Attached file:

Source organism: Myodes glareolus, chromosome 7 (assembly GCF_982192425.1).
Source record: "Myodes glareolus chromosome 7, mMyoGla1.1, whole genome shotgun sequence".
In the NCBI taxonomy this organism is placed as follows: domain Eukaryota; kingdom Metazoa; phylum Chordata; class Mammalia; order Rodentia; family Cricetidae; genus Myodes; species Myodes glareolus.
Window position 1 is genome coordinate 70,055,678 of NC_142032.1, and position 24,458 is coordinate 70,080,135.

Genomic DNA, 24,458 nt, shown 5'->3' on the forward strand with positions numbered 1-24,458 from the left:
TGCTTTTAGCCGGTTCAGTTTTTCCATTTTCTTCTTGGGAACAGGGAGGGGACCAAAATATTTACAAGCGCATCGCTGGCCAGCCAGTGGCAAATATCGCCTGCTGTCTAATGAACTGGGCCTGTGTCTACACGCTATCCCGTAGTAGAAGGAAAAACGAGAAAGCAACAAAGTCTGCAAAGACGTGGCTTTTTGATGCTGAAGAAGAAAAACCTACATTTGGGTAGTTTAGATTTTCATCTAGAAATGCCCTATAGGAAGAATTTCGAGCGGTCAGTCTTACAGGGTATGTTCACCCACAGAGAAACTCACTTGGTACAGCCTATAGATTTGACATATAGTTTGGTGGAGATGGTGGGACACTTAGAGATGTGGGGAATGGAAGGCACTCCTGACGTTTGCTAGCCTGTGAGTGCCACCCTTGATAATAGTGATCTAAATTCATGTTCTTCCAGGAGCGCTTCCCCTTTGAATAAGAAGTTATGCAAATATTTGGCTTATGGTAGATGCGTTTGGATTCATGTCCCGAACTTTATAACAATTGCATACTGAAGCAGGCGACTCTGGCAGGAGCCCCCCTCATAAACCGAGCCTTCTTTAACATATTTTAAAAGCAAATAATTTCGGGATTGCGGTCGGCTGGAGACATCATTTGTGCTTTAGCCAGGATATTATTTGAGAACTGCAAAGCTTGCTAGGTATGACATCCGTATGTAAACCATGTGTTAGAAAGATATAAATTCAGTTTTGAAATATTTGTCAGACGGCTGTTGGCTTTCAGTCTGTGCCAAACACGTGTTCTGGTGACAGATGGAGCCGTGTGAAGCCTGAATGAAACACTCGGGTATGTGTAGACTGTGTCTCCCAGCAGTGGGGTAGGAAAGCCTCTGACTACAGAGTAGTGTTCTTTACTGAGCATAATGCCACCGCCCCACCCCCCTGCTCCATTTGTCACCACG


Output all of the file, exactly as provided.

Source organism: Myodes glareolus, chromosome 7 (assembly GCF_982192425.1).
Source record: "Myodes glareolus chromosome 7, mMyoGla1.1, whole genome shotgun sequence".
In the NCBI taxonomy this organism is placed as follows: domain Eukaryota; kingdom Metazoa; phylum Chordata; class Mammalia; order Rodentia; family Cricetidae; genus Myodes; species Myodes glareolus.
Window position 1 is genome coordinate 70,055,678 of NC_142032.1, and position 24,458 is coordinate 70,080,135.

Genomic DNA, 24,458 nt, shown 5'->3' on the forward strand with positions numbered 1-24,458 from the left:
TGCTTTTAGCCGGTTCAGTTTTTCCATTTTCTTCTTGGGAACAGGGAGGGGACCAAAATATTTACAAGCGCATCGCTGGCCAGCCAGTGGCAAATATCGCCTGCTGTCTAATGAACTGGGCCTGTGTCTACACGCTATCCCGTAGTAGAAGGAAAAACGAGAAAGCAACAAAGTCTGCAAAGACGTGGCTTTTTGATGCTGAAGAAGAAAAACCTACATTTGGGTAGTTTAGATTTTCATCTAGAAATGCCCTATAGGAAGAATTTCGAGCGGTCAGTCTTACAGGGTATGTTCACCCACAGAGAAACTCACTTGGTACAGCCTATAGATTTGACATATAGTTTGGTGGAGATGGTGGGACACTTAGAGATGTGGGGAATGGAAGGCACTCCTGACGTTTGCTAGCCTGTGAGTGCCACCCTTGATAATAGTGATCTAAATTCATGTTCTTCCAGGAGCGCTTCCCCTTTGAATAAGAAGTTATGCAAATATTTGGCTTATGGTAGATGCGTTTGGATTCATGTCCCGAACTTTATAACAATTGCATACTGAAGCAGGCGACTCTGGCAGGAGCCCCCCTCATAAACCGAGCCTTCTTTAACATATTTTAAAAGCAAATAATTTCGGGATTGCGGTCGGCTGGAGACATCATTTGTGCTTTAGCCAGGATATTATTTGAGAACTGCAAAGCTTGCTAGGTATGACATCCGTATGTAAACCATGTGTTAGAAAGATATAAATTCAGTTTTGAAATATTTGTCAGACGGCTGTTGGCTTTCAGTCTGTGCCAAACACGTGTTCTGGTGACAGATGGAGCCGTGTGAAGCCTGAATGAAACACTCGGGTATGTGTAGACTGTGTCTCCCAGCAGTGGGGTAGGAAAGCCTCTGACTACAGAGTAGTGTTCTTTACTGAGCATAATGCCACCGCCCCACCCCCCTGCTCCATTTGTCACCACG